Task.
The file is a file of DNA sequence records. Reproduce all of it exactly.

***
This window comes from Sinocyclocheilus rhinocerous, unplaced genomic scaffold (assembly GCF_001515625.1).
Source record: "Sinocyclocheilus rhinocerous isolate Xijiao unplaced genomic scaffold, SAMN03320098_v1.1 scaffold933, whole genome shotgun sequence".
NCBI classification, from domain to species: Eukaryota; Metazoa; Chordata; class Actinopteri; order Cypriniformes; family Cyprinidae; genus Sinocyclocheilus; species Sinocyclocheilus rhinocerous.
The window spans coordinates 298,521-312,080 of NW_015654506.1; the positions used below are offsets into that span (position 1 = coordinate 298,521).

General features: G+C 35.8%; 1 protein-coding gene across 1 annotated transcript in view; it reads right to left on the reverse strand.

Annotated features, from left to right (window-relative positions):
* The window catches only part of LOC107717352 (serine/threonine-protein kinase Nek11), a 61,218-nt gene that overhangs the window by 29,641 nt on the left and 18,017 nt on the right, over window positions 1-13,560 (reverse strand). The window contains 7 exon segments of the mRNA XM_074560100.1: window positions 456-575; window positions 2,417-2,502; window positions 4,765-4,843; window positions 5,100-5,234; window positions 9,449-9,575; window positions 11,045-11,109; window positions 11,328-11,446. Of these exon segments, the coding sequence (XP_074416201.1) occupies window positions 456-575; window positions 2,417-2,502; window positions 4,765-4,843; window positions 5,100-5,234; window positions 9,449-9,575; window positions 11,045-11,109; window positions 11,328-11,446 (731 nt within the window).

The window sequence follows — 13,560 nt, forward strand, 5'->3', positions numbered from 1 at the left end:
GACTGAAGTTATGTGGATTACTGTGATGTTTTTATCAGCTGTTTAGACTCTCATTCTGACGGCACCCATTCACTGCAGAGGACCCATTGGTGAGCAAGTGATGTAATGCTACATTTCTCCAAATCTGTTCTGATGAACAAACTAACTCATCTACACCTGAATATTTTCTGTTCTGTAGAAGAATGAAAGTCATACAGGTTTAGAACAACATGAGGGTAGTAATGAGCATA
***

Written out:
This window comes from Sinocyclocheilus rhinocerous, unplaced genomic scaffold (assembly GCF_001515625.1).
Source record: "Sinocyclocheilus rhinocerous isolate Xijiao unplaced genomic scaffold, SAMN03320098_v1.1 scaffold933, whole genome shotgun sequence".
NCBI classification, from domain to species: Eukaryota; Metazoa; Chordata; class Actinopteri; order Cypriniformes; family Cyprinidae; genus Sinocyclocheilus; species Sinocyclocheilus rhinocerous.
The window spans coordinates 298,521-312,080 of NW_015654506.1; the positions used below are offsets into that span (position 1 = coordinate 298,521).

General features: G+C 35.8%; 1 protein-coding gene across 1 annotated transcript in view; it reads right to left on the reverse strand.

Annotated features, from left to right (window-relative positions):
* The window catches only part of LOC107717352 (serine/threonine-protein kinase Nek11), a 61,218-nt gene that overhangs the window by 29,641 nt on the left and 18,017 nt on the right, over window positions 1-13,560 (reverse strand). The window contains 7 exon segments of the mRNA XM_074560100.1: window positions 456-575; window positions 2,417-2,502; window positions 4,765-4,843; window positions 5,100-5,234; window positions 9,449-9,575; window positions 11,045-11,109; window positions 11,328-11,446. Of these exon segments, the coding sequence (XP_074416201.1) occupies window positions 456-575; window positions 2,417-2,502; window positions 4,765-4,843; window positions 5,100-5,234; window positions 9,449-9,575; window positions 11,045-11,109; window positions 11,328-11,446 (731 nt within the window).

The window sequence follows — 13,560 nt, forward strand, 5'->3', positions numbered from 1 at the left end:
GACTGAAGTTATGTGGATTACTGTGATGTTTTTATCAGCTGTTTAGACTCTCATTCTGACGGCACCCATTCACTGCAGAGGACCCATTGGTGAGCAAGTGATGTAATGCTACATTTCTCCAAATCTGTTCTGATGAACAAACTAACTCATCTACACCTGAATATTTTCTGTTCTGTAGAAGAATGAAAGTCATACAGGTTTAGAACAACATGAGGGTAGTAATGAGCATA